I’ve got a few more weeks before I take my annual break-all-the-rules-of-successful-blogging summer sabbatical. I’m a bit behind this year but will be here for 2 more weeks and then gone until september 1st. This week, I wanted to finish up one blog project I have been trying to get to for almost a year now–Failure Week. Grief Week was a few years ago (5 days on the 5 stages of grief) and I’ve been wanting to spend some extra time focusing on an area that I think deserves some extra love, too–failing.
It’s not everyone’s favorite subject when there are so many other far-more-fun things to focus on, but failure is a human experience, something almost all of us are wrestling with, facing, dealing with in our own ways.
We often have few opportunities to talk about it out loud.
Failure is usually deeply connected to shame. Like all-things-shame, we usually do whatever we can to manage it on our own, push it down, carry on, try-to-figure-it-out-on-our-own-so-that-others-don’t-know-how-devastated-we-really-feel-inside. I think all humans, regardless of faith or gender or socioeconomic backgrounds, struggle with failure; however, I also believe that those of us who come from a more conservative faith tradition sometimes struggle with it more intensely. Our inability to “succeed” or “win” or “conquer” or “do-it-right” is sometimes connected to our faith (or more appropriately, our lack thereof). Often, those of us with performance issues related to God feel an extra measure of shame and disappointment in ourselves that we somehow can’t “get it right” no matter how hard we try. That we must be doing something “wrong.” That somehow we’re just not good enough, faithful enough, strong enough, disciplined enough, _______ enough in the eyes of God because if we were, we wouldn’t struggle.
So many of us are living with fear of failure each and every day, struggling to put on our game face, try harder, to pretty much do whatever it takes to not let reality suck us under.
We are dealing with failure in all kinds of different areas of our lives–finances, marriages (or not being able to get in one), kids (or not having them), ministry, jobs, health, dreams, looks, faith, sobriety, relationships, ________ (you fill in the blank).
When I’m honest, I am personally far too motivated by fear of failure. I feel its tug all of the time. In good performance-perfectionist-rally-at-all-costs fashion I often do all kinds of crazy things to avoid it. I try too hard, I work too much, I pretend more than I should, I carry more than I can. I unconsciously and overtly do whatever I can to avoid failure.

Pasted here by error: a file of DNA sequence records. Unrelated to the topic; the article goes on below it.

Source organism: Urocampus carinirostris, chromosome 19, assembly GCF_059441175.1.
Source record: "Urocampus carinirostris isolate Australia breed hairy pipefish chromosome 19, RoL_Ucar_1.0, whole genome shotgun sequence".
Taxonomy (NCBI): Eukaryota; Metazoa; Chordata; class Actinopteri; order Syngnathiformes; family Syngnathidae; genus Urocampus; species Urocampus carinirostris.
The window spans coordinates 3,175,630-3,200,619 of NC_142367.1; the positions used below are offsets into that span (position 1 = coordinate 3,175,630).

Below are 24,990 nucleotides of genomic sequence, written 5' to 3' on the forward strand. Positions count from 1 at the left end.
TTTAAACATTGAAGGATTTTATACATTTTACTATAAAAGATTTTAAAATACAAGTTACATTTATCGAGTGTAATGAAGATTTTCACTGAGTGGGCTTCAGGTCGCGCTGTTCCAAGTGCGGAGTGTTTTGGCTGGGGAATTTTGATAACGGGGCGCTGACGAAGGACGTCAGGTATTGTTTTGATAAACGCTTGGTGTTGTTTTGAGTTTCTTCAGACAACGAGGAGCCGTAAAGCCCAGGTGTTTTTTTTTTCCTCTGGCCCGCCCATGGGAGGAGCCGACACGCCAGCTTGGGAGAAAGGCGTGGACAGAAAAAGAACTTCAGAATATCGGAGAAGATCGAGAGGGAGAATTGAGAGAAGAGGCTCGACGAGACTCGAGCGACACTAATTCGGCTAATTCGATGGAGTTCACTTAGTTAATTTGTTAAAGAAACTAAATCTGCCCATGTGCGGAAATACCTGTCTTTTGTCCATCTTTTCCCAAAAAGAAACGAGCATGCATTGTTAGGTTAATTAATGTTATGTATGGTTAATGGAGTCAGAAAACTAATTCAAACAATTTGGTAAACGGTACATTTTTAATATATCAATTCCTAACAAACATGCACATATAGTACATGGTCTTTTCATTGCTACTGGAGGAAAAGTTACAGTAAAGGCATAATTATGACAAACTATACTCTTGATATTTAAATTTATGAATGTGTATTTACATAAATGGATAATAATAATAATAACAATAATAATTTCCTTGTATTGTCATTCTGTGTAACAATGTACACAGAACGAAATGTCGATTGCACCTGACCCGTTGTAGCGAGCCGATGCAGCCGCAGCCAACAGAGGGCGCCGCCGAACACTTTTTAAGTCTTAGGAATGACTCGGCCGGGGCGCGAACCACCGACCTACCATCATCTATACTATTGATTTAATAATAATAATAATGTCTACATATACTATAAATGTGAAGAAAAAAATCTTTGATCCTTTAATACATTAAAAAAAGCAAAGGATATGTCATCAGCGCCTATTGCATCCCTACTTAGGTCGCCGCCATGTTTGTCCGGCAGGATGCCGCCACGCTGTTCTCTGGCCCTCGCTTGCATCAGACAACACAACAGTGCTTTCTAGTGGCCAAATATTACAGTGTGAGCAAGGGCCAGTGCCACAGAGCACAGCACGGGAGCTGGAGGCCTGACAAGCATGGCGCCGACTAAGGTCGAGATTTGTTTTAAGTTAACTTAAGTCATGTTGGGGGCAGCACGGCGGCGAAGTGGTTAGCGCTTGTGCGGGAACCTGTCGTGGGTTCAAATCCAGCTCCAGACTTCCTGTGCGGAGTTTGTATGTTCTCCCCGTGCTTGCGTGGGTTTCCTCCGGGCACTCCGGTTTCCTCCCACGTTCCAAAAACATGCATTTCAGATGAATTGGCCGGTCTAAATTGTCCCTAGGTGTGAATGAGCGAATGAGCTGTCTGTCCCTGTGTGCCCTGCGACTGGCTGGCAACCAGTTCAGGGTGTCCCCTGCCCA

Yet, no matter how hard I try to avoid failing, the older I get the more I keep learning that failure is truly a gift that I need to keep embracing.
It is transforming.
It is healing.
It is freeing.
It is part of being human.
It is a gateway to so many beautiful things.
If I will let it be.
No matter how hard I have tried to resist failure, the truth is over the years, there are so many areas of my life that I have experienced failure–failed parenting, failed faith, failed leadership, failed diets, failed projects, failed friendships, failed dreams.
When I look back on each of these areas, I realize how in the moment I hated, despised, resisted everything about these failures. Oh, the time I have spent agonizing over the “I could have, I should have, If only I would haves.” How often I beat myself up in my head, replaying so many moments that I could have done differently, the wrong turns, the mistakes, the I-wish-I-could-take-that-backs, the regrets, the Monday morning quarterback replays.
A few years ago I read a great little book by J.R. Briggs called Fail. It was centered on failed ministry and the stigma that is associated with that in the world of church. I could relate in so many ways, especially after my free-fall out of mega-church ministry and all that I had dreamed of over 10 years ago. The part I appreciated most about it was the focus on transformation that happens through perceived failure.
That failure is part of being alive.
That failure somehow means we tried instead of sat on the sidelines.
That failure means that somehow we had courage in the first place to try, to engage, to risk, to connect, to do-something-that-required-our-heart-and-our-souls.
It makes me think of the Theodore Roosevelt quote Brene Brown often builds on related to the arena. He says this:
“It is not the critic who counts; not the man who points out how the strong man stumbles, or where the doer of deeds could have done them better. The credit belongs to the man who is actually in the arena, whose face is marred by dust and sweat and blood; who strives valiantly; who errs, who comes short again and again, because there is no effort without error and shortcoming; but who does actually strive to do the deeds; who knows great enthusiasms, the great devotions; who spends himself in a worthy cause; who at the best knows in the end the triumph of high achievement, and who at the worst, if he fails, at least fails while daring greatly, so that his place shall never be with those cold and timid souls who neither know victory nor defeat.”
Over the next 5 days we’re going to talk about failure here–failed parenting, failed faith, failed relationships–plus a formation friday on failure. I hope somehow it will be comforting to someone, that we’ll all feel a little less alone in our failures.
For me, just talking about it helps.
See you here tomorrow.